Organic Chemistry 1

Grignard Reactions And Synthesis (2)

Grignard Reactions And Synthesis (2)

January 19, 2016

Here’s the summary for today’s post on synthesis incorporating Grignard reagents and oxidants: Synthesis Using Grignard Reagents (Part 2) In the last post we saw how to approach some fairly straightforward synthesis problems using Grignard reagents. We learned how to think backwards from our final products (alcohols) to appropriate precursors for a Grignard reaction (aldehydes, […]

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Organometallics Are Strong Bases

Organometallics Are Strong Bases

November 13, 2015

Last post we talked about how to make certain organometallics, specifically Grignard and organolithium reagents. One thing we saw is that it’s useful to think of them as “carbanions”, that is, carbons bearing a negative charge. We’ve also seen that carbanions tend to be strong bases, as they are the conjugate bases of alkynes (pKa […]

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Synthesis of Grignard and Organolithium Reagents

Synthesis of Grignard and Organolithium Reagents

November 9, 2015

In the last post we introduced the concept of organometallic compounds – molecules where carbon is bound to a less electronegative atom such as Li, Mg, Cu, and many other metals. We said that carbon in these molecules tends to be electron-rich and thus have nucleophilic character, in contrast to functional groups such as alkyl […]

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What’s An Organometallic?

What’s An Organometallic?

October 28, 2015

Quick summary for today – the first in a new series on organometallic compounds: Previously on MOC we’ve discussed how important dipoles are in determining the reactivity of a molecule. Wait: dipoles, you might ask. How do we determine a dipole again?  Let’s start this series by making sure we’re clear on this, because it will be […]

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Thiols And Thioethers

Thiols And Thioethers

July 5, 2015

Here’s a summary of today’s post on thiols: Thiols and Thioethers One of the most powerful insights from learning the periodic table is the fact elements in the same period (column) have similar chemical properties. For instance Alkali metals (Li, Na, K…) all shed an electron relatively easily to form monovalent cations Halogens (F, Cl, Br) […]

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Protecting Groups For Alcohols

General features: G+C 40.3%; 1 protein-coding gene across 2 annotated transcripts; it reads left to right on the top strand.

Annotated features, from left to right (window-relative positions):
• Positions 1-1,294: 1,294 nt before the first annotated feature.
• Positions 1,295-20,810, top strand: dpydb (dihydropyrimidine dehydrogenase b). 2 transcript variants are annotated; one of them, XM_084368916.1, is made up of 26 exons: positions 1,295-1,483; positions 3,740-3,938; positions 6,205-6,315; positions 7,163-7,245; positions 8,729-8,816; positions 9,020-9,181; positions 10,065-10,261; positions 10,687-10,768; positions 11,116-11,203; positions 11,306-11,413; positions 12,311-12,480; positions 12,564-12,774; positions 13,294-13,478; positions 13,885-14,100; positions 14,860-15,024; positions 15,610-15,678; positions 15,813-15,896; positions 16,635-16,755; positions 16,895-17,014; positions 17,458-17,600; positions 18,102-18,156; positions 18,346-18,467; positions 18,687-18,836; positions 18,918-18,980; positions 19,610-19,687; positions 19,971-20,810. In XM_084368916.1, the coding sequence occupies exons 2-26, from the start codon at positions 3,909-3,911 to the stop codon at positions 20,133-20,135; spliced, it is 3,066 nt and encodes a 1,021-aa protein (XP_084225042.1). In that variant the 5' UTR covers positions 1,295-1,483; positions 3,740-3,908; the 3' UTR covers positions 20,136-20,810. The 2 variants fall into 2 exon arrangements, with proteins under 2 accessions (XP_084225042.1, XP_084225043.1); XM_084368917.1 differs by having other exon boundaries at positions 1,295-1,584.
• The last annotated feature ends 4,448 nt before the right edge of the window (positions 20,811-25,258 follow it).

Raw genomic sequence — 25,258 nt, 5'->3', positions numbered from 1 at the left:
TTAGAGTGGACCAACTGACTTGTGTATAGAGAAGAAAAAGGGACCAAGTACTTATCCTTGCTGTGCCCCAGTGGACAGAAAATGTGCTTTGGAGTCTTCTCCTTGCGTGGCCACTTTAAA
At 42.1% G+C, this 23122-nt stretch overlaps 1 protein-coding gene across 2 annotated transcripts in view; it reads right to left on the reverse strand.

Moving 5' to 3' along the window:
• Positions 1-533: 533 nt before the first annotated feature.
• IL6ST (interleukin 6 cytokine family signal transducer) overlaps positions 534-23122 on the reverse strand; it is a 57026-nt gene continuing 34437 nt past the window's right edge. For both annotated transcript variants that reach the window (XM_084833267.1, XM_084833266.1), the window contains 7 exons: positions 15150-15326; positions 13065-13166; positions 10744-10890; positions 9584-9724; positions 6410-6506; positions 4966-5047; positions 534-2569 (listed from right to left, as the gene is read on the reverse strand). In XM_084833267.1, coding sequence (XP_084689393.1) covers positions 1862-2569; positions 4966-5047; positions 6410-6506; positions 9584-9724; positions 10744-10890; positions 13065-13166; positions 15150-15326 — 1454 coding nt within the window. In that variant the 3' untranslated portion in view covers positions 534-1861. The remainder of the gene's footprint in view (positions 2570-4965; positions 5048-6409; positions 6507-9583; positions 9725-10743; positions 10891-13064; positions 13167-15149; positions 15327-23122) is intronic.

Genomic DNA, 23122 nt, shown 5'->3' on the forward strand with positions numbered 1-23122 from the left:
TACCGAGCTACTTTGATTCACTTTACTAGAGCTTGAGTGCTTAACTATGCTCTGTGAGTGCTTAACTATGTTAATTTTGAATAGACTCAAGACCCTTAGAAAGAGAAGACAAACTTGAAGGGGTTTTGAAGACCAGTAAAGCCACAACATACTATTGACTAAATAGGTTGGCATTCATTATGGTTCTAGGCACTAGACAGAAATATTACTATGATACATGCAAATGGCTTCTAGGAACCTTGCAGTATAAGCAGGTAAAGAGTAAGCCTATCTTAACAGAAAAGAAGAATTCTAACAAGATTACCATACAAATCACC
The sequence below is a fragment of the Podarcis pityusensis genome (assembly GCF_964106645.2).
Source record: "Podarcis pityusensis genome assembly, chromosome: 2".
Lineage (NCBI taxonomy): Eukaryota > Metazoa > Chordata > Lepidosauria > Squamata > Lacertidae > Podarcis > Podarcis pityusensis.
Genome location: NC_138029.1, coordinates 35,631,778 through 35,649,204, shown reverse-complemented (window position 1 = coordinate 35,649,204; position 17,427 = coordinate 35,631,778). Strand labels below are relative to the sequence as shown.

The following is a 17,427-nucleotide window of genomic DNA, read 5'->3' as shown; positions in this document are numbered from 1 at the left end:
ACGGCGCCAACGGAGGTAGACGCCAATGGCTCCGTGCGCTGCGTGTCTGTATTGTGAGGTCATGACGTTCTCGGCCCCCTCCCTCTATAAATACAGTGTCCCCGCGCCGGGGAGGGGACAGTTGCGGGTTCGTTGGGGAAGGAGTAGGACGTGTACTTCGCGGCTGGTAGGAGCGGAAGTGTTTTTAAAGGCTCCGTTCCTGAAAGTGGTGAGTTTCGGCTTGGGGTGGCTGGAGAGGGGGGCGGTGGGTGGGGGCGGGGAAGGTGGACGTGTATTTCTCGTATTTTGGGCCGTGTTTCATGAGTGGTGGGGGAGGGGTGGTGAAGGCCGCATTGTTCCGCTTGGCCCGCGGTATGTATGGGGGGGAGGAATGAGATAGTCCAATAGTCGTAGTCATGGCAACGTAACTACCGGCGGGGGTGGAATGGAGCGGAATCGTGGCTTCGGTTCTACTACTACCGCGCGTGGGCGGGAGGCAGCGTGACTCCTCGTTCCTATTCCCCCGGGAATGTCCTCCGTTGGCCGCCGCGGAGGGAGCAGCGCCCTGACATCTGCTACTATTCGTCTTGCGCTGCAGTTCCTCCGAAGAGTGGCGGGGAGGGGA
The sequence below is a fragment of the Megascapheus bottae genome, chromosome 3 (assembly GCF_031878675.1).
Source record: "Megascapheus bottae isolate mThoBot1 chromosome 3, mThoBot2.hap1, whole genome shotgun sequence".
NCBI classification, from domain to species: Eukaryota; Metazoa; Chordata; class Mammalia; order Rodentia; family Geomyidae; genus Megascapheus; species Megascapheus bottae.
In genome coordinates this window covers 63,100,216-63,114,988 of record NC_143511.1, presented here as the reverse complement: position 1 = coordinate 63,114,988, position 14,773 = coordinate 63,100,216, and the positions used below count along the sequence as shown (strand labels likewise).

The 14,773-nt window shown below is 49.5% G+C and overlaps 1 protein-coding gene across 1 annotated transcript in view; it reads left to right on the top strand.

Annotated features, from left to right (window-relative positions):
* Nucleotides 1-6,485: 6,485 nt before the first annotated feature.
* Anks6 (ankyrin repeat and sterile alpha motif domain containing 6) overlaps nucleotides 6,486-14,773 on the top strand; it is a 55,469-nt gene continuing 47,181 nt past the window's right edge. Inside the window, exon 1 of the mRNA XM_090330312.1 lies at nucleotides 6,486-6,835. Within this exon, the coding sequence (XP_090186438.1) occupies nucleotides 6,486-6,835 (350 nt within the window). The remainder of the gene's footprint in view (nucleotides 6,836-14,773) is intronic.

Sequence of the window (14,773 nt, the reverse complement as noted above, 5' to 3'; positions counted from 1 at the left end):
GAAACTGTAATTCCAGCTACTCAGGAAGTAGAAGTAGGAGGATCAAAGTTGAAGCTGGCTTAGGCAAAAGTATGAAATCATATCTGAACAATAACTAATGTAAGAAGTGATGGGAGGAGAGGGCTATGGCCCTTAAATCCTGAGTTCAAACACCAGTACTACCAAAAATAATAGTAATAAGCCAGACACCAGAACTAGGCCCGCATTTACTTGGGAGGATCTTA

Protecting Groups For Alcohols

June 17, 2015

Summary for today’s post on Protecting Groups: When Alcohols Get In the Way As we’ve seen in previous posts in this series, alcohols are very versatile functional groups that participate in a variety of reactions. They can be deprotonated with base (making them good nucleophiles in substitution reactions), protonated (making them good leaving groups in […]

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Intramolecular Reactions of Alcohols and Ethers

Intramolecular Reactions of Alcohols and Ethers

June 12, 2015

“Intramolecular Reactions Make Me Crumple Into The Fetal Position Crying For My Mommy” Here’s a topic which doesnt really fit neatly in with what we’ve discussed before but it’s essential to any discussion of alcohols and ethers. Intramolecular reactions.  Here’s the executive summary: Intramolecular reactions [i.e. reactions where two functional groups in a molecule react […]

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PBr3 and SOCl2

PBr3 and SOCl2

March 20, 2015

Lately we’ve been talking a lot about converting alcohols to good leaving groups [halides] [tosylates and mesylates] You might think we’d be done already, but not yet! In today’s post we talk about a third important method for converting alcohols to good leaving groups – by using the reagents phosphorus tribromide (PBr3) and thionyl chloride […]

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Tosylates And Mesylates

Tosylates And Mesylates

March 10, 2015

Today we’re going to talk about a different way of making alcohols into good leaving groups – by turning them into tosylates and mesylates (“organosulfonates”). Here’s a brief summary of what we’ll cover here: Making Alcohols Into Good Leaving Groups, Part 2 We’ve seen that alcohols are poor substrates for substitution reactions. The main problem is that […]

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Making Alkyl Halides From Alcohols

Making Alkyl Halides From Alcohols

February 27, 2015

Making Alkyl Halides From Alcohols In today’s post we show that treating alcohols with HCl, HBr, or HI (which all fall under the catch-all term “HX” where X is a halide) results in the formation of alkyl halides. We’ve said many times in this series of posts that alcohols are poor substrates for SN1 and SN2 […]

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